India’s Rustom MALE UAV: A Step Forward – Or Back?
India has not been left out of the global UAV push. The country operates Israeli Searcher tactical UAVs, and Heron Medium Altitude, Long Endurance (MALE) UAVs, placing an additional Heron order in 2005. It has also undertaken development programs for a smaller UAV, the “Nishant”. With its “Rustom” program, however, India hopes to offer a UAV in the Heron/ Predator/ Watchkeeper class of MALE UAVs.
It had also hoped to begin to change a culture and tradition of wholly state-owned development of military hardware, which has not always performed well, or served India’s needs. A recent award has selected a winner, and moved the project forward. It may also serve as a reminder that bureaucracies are very difficult to change.
The Rustom family of UAVs
“Rustom” translates as “warrior,” and may remind some readers of the great hero in Persia’s classic The Shah-nameh. Reports indicate that India’s UAV is named after a more contemporary personality, however: Rustom Damania, a former professor of IISc, Bangalore, who led the National Aeronautical Laboratories’ light canard research aircraft (LCRA) project in the 1980s.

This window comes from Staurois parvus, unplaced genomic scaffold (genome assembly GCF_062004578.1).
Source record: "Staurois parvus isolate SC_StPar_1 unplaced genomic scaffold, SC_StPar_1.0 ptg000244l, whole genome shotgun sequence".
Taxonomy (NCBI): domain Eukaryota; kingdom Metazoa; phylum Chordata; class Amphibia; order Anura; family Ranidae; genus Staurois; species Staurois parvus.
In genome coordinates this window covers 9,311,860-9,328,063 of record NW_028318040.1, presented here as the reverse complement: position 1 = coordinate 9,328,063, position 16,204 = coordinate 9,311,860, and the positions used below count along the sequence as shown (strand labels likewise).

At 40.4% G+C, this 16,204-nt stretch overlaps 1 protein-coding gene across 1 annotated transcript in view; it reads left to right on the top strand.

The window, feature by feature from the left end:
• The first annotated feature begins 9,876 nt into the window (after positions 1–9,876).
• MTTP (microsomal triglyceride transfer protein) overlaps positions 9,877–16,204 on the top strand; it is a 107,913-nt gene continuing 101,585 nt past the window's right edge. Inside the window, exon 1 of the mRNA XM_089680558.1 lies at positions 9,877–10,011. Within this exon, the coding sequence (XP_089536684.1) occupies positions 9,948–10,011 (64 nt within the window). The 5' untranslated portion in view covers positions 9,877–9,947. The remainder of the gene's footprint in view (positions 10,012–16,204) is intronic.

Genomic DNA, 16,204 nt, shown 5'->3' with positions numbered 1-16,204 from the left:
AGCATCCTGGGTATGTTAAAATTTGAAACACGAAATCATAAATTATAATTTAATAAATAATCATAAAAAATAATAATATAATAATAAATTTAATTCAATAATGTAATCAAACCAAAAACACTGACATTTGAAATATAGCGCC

The LCRA is reportedly the initial basis for the DRDO ADE’s 1,100-1,800 kg UAV design, which aims for a maximum altitude of 35,000 feet and a range of 300 km/ 240 miles, with endurance around 24 hours. This will be the Rustom-C/H, with the “C” variant expected to carry weapons as well as surveillance gear.
A lighter “Rustom-1″ looks more like Burt Rutan’s Long-EZ design, with canards up front, winglets on a squared delta wing, and a pusher propeller in back. It will act as a test platform, and could fill a tactical UAV slot, with endurance of only 12-14 hours, maximum altitude of 22,000 feet, and a range of around 250 km.
Procurement & the Private Sector: India’s Struggles
In some ways, Rustom’s naming is also a fine encapsulation of India’s defense industry struggles. Given the sensitive nature of defence projects, private firms have generally been limited to step-and-fetch roles as component suppliers or sub-contractors on projects designed and managed by state-owned agencies or firms such as DRDO, NAL, HAL, BEL, et. al. Many of those projects have fared poorly, leaving India with gaps in critical defense capabilities that then had to be filled by buying foreign equipment as a “temporary” measure. Which would frequently become permanent mainstays for India’s forces.
In 2002, India took the first steps toward changing its procurement model. It opened up defence equipment production to private sector companies, and even allowed up to 26% foreign direct investment in such ventures. In 2006, “India’s DRDO Rethinking the Way it Does Business” covered changes in government statements, and even grudging DRDO admissions that more private sector involvement was necessary, if India’s industry was to develop and deliver the equipment a rising power needs. Subsequent moves by the government on a number of fronts, from aircraft to tanks, are opening up a far larger role for global defense firms in supplying India’s needs.